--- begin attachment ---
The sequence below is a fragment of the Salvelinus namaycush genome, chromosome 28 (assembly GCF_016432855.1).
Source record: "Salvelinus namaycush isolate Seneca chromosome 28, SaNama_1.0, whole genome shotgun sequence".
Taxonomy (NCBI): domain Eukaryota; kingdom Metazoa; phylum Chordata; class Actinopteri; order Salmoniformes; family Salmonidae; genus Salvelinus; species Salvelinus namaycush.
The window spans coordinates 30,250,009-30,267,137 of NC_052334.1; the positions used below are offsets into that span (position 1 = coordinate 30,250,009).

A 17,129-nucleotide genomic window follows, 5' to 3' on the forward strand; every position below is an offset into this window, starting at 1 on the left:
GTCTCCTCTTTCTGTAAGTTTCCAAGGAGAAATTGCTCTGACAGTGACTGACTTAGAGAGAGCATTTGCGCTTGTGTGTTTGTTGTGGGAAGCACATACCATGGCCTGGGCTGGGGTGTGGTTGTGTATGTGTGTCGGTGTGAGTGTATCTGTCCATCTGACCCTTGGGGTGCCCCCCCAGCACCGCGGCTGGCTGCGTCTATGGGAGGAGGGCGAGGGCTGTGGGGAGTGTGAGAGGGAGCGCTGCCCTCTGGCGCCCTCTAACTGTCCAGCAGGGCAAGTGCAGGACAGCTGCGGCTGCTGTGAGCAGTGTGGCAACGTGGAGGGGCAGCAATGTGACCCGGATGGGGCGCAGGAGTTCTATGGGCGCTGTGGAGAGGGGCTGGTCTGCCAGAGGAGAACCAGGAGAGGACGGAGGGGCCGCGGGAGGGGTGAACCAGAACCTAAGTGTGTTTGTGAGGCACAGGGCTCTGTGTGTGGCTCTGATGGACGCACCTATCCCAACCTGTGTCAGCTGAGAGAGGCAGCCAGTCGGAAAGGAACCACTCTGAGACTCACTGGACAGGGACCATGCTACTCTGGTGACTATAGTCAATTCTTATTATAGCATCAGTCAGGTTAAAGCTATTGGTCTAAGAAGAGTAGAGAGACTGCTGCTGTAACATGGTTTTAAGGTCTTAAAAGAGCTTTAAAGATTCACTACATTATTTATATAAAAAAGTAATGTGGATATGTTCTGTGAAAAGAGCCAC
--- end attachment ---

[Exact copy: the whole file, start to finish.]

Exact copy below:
The sequence below is a fragment of the Salvelinus namaycush genome, chromosome 28 (assembly GCF_016432855.1).
Source record: "Salvelinus namaycush isolate Seneca chromosome 28, SaNama_1.0, whole genome shotgun sequence".
Taxonomy (NCBI): domain Eukaryota; kingdom Metazoa; phylum Chordata; class Actinopteri; order Salmoniformes; family Salmonidae; genus Salvelinus; species Salvelinus namaycush.
The window spans coordinates 30,250,009-30,267,137 of NC_052334.1; the positions used below are offsets into that span (position 1 = coordinate 30,250,009).

A 17,129-nucleotide genomic window follows, 5' to 3' on the forward strand; every position below is an offset into this window, starting at 1 on the left:
GTCTCCTCTTTCTGTAAGTTTCCAAGGAGAAATTGCTCTGACAGTGACTGACTTAGAGAGAGCATTTGCGCTTGTGTGTTTGTTGTGGGAAGCACATACCATGGCCTGGGCTGGGGTGTGGTTGTGTATGTGTGTCGGTGTGAGTGTATCTGTCCATCTGACCCTTGGGGTGCCCCCCCAGCACCGCGGCTGGCTGCGTCTATGGGAGGAGGGCGAGGGCTGTGGGGAGTGTGAGAGGGAGCGCTGCCCTCTGGCGCCCTCTAACTGTCCAGCAGGGCAAGTGCAGGACAGCTGCGGCTGCTGTGAGCAGTGTGGCAACGTGGAGGGGCAGCAATGTGACCCGGATGGGGCGCAGGAGTTCTATGGGCGCTGTGGAGAGGGGCTGGTCTGCCAGAGGAGAACCAGGAGAGGACGGAGGGGCCGCGGGAGGGGTGAACCAGAACCTAAGTGTGTTTGTGAGGCACAGGGCTCTGTGTGTGGCTCTGATGGACGCACCTATCCCAACCTGTGTCAGCTGAGAGAGGCAGCCAGTCGGAAAGGAACCACTCTGAGACTCACTGGACAGGGACCATGCTACTCTGGTGACTATAGTCAATTCTTATTATAGCATCAGTCAGGTTAAAGCTATTGGTCTAAGAAGAGTAGAGAGACTGCTGCTGTAACATGGTTTTAAGGTCTTAAAAGAGCTTTAAAGATTCACTACATTATTTATATAAAAAAGTAATGTGGATATGTTCTGTGAAAAGAGCCAC